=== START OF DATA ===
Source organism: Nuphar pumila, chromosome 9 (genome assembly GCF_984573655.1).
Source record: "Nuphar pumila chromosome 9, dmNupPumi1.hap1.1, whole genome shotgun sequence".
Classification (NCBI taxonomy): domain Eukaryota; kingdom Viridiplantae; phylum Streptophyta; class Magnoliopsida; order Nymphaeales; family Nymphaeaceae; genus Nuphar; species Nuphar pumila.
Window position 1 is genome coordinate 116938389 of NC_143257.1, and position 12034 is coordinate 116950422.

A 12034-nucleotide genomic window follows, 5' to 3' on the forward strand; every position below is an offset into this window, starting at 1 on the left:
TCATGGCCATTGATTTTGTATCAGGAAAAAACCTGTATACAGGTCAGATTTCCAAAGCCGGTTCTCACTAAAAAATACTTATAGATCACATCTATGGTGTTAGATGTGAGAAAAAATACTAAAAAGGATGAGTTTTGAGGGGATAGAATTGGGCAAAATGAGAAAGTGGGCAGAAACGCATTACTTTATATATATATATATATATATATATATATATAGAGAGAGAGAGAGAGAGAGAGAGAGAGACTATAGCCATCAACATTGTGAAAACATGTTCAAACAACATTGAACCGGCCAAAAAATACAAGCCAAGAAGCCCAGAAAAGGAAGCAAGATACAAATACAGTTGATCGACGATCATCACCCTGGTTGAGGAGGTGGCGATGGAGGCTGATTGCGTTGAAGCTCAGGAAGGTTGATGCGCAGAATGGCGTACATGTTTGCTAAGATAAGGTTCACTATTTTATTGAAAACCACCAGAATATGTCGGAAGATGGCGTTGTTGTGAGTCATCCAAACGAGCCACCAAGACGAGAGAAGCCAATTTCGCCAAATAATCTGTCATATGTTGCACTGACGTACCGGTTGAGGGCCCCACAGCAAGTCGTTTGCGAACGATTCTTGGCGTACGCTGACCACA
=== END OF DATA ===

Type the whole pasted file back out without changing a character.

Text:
Source organism: Nuphar pumila, chromosome 9 (genome assembly GCF_984573655.1).
Source record: "Nuphar pumila chromosome 9, dmNupPumi1.hap1.1, whole genome shotgun sequence".
Classification (NCBI taxonomy): domain Eukaryota; kingdom Viridiplantae; phylum Streptophyta; class Magnoliopsida; order Nymphaeales; family Nymphaeaceae; genus Nuphar; species Nuphar pumila.
Window position 1 is genome coordinate 116938389 of NC_143257.1, and position 12034 is coordinate 116950422.

A 12034-nucleotide genomic window follows, 5' to 3' on the forward strand; every position below is an offset into this window, starting at 1 on the left:
TCATGGCCATTGATTTTGTATCAGGAAAAAACCTGTATACAGGTCAGATTTCCAAAGCCGGTTCTCACTAAAAAATACTTATAGATCACATCTATGGTGTTAGATGTGAGAAAAAATACTAAAAAGGATGAGTTTTGAGGGGATAGAATTGGGCAAAATGAGAAAGTGGGCAGAAACGCATTACTTTATATATATATATATATATATATATATATATAGAGAGAGAGAGAGAGAGAGAGAGAGAGACTATAGCCATCAACATTGTGAAAACATGTTCAAACAACATTGAACCGGCCAAAAAATACAAGCCAAGAAGCCCAGAAAAGGAAGCAAGATACAAATACAGTTGATCGACGATCATCACCCTGGTTGAGGAGGTGGCGATGGAGGCTGATTGCGTTGAAGCTCAGGAAGGTTGATGCGCAGAATGGCGTACATGTTTGCTAAGATAAGGTTCACTATTTTATTGAAAACCACCAGAATATGTCGGAAGATGGCGTTGTTGTGAGTCATCCAAACGAGCCACCAAGACGAGAGAAGCCAATTTCGCCAAATAATCTGTCATATGTTGCACTGACGTACCGGTTGAGGGCCCCACAGCAAGTCGTTTGCGAACGATTCTTGGCGTACGCTGACCACA